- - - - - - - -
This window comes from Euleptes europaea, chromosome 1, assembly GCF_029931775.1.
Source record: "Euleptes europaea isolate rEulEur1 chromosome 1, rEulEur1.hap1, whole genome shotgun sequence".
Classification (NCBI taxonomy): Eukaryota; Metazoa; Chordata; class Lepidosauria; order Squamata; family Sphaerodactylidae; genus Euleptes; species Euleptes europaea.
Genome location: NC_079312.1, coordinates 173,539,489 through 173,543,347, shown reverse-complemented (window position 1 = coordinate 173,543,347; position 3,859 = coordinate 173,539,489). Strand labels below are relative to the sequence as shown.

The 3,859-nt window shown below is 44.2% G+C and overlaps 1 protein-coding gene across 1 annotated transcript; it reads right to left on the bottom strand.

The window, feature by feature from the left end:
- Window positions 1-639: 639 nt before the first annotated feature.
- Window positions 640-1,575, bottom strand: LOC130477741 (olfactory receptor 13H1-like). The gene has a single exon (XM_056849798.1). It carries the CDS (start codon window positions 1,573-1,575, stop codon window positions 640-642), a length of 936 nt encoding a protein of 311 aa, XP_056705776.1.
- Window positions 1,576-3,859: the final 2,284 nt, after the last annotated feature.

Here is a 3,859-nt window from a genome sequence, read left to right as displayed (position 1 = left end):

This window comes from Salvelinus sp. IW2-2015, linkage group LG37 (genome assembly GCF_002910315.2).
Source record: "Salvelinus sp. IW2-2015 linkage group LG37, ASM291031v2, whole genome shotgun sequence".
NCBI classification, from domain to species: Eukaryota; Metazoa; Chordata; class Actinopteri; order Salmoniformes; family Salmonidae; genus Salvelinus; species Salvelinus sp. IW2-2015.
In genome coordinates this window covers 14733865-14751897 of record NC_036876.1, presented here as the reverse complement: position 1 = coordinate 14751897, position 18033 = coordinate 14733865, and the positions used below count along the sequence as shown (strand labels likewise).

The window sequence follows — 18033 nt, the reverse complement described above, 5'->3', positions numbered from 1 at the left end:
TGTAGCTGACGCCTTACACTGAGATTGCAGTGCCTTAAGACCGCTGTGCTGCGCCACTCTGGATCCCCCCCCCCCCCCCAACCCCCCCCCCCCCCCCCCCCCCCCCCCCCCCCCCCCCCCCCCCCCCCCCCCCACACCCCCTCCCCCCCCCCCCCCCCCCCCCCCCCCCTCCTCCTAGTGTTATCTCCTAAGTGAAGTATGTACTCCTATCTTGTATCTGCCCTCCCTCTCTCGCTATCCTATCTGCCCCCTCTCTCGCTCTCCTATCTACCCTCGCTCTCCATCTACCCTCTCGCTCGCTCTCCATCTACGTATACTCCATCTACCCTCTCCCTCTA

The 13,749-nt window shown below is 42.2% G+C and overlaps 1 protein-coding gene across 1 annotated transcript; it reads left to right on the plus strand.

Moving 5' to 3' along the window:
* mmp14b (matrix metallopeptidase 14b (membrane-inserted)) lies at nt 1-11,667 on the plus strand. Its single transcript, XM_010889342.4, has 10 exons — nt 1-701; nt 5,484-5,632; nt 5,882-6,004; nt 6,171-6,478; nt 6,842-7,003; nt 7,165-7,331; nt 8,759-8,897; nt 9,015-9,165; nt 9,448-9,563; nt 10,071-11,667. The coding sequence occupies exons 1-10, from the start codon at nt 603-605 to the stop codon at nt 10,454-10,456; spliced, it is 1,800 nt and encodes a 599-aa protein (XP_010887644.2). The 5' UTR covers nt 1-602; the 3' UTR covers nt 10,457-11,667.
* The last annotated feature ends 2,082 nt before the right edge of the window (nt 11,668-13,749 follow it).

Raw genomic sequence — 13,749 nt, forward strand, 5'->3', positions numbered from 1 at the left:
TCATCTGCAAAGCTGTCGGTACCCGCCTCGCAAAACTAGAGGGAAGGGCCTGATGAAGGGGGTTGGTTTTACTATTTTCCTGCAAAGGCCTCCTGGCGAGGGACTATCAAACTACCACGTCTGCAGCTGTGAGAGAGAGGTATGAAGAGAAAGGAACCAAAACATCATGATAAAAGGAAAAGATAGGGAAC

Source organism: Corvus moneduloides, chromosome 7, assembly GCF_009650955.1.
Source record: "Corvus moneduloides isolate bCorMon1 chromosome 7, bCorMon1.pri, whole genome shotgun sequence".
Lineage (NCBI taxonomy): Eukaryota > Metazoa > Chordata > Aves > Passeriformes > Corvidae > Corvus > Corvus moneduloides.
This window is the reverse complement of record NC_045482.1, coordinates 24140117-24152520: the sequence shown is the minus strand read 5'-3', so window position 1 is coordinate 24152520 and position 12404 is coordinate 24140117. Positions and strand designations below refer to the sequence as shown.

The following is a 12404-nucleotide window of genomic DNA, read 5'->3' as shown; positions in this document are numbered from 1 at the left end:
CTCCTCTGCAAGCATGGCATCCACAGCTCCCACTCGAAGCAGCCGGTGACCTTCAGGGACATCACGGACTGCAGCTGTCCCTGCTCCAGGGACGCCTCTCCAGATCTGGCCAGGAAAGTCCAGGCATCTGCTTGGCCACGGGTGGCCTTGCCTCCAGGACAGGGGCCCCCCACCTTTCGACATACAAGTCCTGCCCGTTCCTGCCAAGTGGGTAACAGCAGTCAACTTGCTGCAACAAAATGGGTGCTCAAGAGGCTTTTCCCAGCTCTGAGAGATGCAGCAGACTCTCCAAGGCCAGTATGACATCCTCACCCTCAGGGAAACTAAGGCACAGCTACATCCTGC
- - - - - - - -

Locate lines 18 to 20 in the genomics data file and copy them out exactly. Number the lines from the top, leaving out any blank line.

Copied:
Moving 5' to 3' along the window:
* mmp14b (matrix metallopeptidase 14b (membrane-inserted)) lies at nt 1-11,667 on the plus strand. Its single transcript, XM_010889342.4, has 10 exons — nt 1-701; nt 5,484-5,632; nt 5,882-6,004; nt 6,171-6,478; nt 6,842-7,003; nt 7,165-7,331; nt 8,759-8,897; nt 9,015-9,165; nt 9,448-9,563; nt 10,071-11,667. The coding sequence occupies exons 1-10, from the start codon at nt 603-605 to the stop codon at nt 10,454-10,456; spliced, it is 1,800 nt and encodes a 599-aa protein (XP_010887644.2). The 5' UTR covers nt 1-602; the 3' UTR covers nt 10,457-11,667.
* The last annotated feature ends 2,082 nt before the right edge of the window (nt 11,668-13,749 follow it).